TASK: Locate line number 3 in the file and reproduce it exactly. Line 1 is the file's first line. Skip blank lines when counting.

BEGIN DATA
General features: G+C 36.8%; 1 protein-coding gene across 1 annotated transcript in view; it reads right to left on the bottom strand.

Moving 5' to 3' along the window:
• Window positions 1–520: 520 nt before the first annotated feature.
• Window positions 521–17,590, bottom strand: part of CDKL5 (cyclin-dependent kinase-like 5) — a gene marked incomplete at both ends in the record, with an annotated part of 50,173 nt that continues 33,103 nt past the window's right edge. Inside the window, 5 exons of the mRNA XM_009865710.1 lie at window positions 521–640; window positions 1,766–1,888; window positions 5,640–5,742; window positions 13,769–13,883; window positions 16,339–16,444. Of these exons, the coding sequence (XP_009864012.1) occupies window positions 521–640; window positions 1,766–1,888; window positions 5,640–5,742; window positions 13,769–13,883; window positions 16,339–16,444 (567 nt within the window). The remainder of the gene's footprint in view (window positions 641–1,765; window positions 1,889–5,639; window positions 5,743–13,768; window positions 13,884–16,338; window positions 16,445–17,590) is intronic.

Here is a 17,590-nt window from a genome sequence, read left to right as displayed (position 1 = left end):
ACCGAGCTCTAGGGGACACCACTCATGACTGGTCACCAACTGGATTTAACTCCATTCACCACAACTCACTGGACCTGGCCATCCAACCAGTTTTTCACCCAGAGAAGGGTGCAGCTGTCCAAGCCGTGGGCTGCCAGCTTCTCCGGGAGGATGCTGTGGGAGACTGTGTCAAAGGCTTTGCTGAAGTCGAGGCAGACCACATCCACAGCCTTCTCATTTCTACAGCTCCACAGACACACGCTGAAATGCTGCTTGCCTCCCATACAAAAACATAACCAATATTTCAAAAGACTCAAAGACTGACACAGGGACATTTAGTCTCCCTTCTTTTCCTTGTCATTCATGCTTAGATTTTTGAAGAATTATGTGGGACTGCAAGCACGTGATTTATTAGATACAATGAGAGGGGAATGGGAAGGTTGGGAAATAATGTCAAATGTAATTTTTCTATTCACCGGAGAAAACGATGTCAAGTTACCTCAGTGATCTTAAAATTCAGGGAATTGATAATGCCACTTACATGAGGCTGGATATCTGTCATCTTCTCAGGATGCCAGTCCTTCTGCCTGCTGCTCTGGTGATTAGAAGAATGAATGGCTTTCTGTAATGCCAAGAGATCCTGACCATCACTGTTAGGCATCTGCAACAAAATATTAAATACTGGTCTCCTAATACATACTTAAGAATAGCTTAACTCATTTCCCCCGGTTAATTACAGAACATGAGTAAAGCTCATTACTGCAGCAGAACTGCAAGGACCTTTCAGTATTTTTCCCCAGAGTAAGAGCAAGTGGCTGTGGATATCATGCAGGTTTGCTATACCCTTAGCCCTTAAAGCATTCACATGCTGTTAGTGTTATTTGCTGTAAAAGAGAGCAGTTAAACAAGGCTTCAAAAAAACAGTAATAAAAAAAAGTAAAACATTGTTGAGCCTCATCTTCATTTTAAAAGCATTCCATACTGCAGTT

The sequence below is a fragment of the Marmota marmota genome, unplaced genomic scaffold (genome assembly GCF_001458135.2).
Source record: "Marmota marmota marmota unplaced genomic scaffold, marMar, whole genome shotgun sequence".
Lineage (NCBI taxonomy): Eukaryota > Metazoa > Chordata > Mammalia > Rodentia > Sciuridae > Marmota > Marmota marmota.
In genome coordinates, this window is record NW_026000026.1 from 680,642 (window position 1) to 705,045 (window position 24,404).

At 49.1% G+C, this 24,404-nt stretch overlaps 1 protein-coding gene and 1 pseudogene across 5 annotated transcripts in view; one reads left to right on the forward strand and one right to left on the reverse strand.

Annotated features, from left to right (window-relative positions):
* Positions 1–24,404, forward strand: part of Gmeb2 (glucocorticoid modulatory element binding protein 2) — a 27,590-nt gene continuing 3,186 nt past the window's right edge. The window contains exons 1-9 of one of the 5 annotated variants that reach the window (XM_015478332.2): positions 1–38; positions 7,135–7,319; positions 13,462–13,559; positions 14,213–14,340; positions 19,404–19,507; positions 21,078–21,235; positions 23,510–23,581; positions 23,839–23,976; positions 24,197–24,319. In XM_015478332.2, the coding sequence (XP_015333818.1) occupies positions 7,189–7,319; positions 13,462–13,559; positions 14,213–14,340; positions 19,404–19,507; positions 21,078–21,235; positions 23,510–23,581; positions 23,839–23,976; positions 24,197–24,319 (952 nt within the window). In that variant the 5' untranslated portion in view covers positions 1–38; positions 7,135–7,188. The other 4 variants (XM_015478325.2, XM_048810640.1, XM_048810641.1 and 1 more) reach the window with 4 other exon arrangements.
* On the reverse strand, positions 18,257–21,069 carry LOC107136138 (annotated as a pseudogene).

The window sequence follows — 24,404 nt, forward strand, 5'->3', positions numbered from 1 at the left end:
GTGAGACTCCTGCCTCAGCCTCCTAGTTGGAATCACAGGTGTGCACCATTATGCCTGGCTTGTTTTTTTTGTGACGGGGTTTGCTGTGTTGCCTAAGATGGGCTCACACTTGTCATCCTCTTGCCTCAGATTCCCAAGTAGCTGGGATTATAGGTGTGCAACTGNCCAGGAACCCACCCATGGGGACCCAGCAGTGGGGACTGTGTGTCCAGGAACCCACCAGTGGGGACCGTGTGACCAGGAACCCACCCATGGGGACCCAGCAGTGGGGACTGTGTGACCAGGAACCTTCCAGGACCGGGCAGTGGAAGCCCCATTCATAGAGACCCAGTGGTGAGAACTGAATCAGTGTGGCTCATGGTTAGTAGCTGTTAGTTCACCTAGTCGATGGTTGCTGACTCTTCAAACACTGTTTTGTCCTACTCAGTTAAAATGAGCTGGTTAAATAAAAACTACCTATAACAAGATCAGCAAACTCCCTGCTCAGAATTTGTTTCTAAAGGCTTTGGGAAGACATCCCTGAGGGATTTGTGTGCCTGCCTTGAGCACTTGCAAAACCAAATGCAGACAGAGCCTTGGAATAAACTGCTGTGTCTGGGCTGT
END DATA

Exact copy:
• Window positions 1–520: 520 nt before the first annotated feature.